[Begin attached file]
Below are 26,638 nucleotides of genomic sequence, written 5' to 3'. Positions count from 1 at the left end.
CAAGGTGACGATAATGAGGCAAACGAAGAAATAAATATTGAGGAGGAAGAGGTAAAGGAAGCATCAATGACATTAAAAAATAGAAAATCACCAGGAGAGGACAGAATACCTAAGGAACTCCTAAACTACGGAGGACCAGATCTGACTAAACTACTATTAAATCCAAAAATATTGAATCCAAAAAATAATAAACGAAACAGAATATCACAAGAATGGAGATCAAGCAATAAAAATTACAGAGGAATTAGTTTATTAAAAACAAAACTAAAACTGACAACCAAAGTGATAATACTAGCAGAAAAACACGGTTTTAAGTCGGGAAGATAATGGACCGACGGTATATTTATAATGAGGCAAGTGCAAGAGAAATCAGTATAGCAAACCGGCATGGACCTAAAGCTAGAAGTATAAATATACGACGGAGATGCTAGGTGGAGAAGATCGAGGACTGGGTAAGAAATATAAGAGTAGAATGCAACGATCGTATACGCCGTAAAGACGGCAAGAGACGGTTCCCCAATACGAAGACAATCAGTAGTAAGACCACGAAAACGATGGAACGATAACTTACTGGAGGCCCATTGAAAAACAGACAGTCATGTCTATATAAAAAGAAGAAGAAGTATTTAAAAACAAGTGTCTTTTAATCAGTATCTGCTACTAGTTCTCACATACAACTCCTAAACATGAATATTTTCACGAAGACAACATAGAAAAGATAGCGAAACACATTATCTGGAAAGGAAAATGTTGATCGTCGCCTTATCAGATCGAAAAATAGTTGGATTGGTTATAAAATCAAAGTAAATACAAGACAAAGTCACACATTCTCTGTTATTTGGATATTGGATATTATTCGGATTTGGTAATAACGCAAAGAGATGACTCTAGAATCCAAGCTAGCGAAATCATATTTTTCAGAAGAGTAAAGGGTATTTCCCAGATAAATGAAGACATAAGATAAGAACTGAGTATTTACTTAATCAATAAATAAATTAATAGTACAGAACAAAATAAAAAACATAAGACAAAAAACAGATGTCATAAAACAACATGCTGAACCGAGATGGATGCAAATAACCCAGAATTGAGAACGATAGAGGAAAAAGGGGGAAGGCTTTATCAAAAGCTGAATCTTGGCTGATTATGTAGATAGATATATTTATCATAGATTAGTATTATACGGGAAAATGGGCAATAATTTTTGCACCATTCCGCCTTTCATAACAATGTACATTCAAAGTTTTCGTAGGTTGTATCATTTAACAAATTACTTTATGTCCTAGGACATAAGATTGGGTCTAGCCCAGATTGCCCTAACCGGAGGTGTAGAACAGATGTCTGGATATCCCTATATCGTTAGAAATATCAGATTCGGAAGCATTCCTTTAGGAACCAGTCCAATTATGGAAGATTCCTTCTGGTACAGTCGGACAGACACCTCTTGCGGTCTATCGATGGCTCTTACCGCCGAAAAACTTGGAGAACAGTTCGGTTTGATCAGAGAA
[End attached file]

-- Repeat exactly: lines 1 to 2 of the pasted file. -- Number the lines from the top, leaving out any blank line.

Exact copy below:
Below are 26,638 nucleotides of genomic sequence, written 5' to 3'. Positions count from 1 at the left end.
CAAGGTGACGATAATGAGGCAAACGAAGAAATAAATATTGAGGAGGAAGAGGTAAAGGAAGCATCAATGACATTAAAAAATAGAAAATCACCAGGAGAGGACAGAATACCTAAGGAACTCCTAAACTACGGAGGACCAGATCTGACTAAACTACTATTAAATCCAAAAATATTGAATCCAAAAAATAATAAACGAAACAGAATATCACAAGAATGGAGATCAAGCAATAAAAATTACAGAGGAATTAGTTTATTAAAAACAAAACTAAAACTGACAACCAAAGTGATAATACTAGCAGAAAAACACGGTTTTAAGTCGGGAAGATAATGGACCGACGGTATATTTATAATGAGGCAAGTGCAAGAGAAATCAGTATAGCAAACCGGCATGGACCTAAAGCTAGAAGTATAAATATACGACGGAGATGCTAGGTGGAGAAGATCGAGGACTGGGTAAGAAATATAAGAGTAGAATGCAACGATCGTATACGCCGTAAAGACGGCAAGAGACGGTTCCCCAATACGAAGACAATCAGTAGTAAGACCACGAAAACGATGGAACGATAACTTACTGGAGGCCCATTGAAAAACAGACAGTCATGTCTATATAAAAAGAAGAAGAAGTATTTAAAAACAAGTGTCTTTTAATCAGTATCTGCTACTAGTTCTCACATACAACTCCTAAACATGAATATTTTCACGAAGACAACATAGAAAAGATAGCGAAACACATTATCTGGAAAGGAAAATGTTGATCGTCGCCTTATCAGATCGAAAAATAGTTGGATTGGTTATAAAATCAAAGTAAATACAAGACAAAGTCACACATTCTCTGTTATTTGGATATTGGATATTATTCGGATTTGGTAATAACGCAAAGAGATGACTCTAGAATCCAAGCTAGCGAAATCATATTTTTCAGAAGAGTAAAGGGTATTTCCCAGATAAATGAAGACATAAGATAAGAACTGAGTATTTACTTAATCAATAAATAAATTAATAGTACAGAACAAAATAAAAAACATAAGACAAAAAACAGATGTCATAAAACAACATGCTGAACCGAGATGGATGCAAATAACCCAGAATTGAGAACGATAGAGGAAAAAGGGGGAAGGCTTTATCAAAAGCTGAATCTTGGCTGATTATGTAGATAGATATATTTATCATAGATTAGTATTATACGGGAAAATGGGCAATAATTTTTGCACCATTCCGCCTTTCATAACAATGTACATTCAAAGTTTTCGTAGGTTGTATCATTTAACAAATTACTTTATGTCCTAGGACATAAGATTGGGTCTAGCCCAGATTGCCCTAACCGGAGGTGTAGAACAGATGTCTGGATATCCCTATATCGTTAGAAATATCAGATTCGGAAGCATTCCTTTAGGAACCAGTCCAATTATGGAAGATTCCTTCTGGTACAGTCGGACAGACACCTCTTGCGGTCTATCGATGGCTCTTACCGCCGAAAAACTTGGAGAACAGTTCGGTTTGATCAGAGAA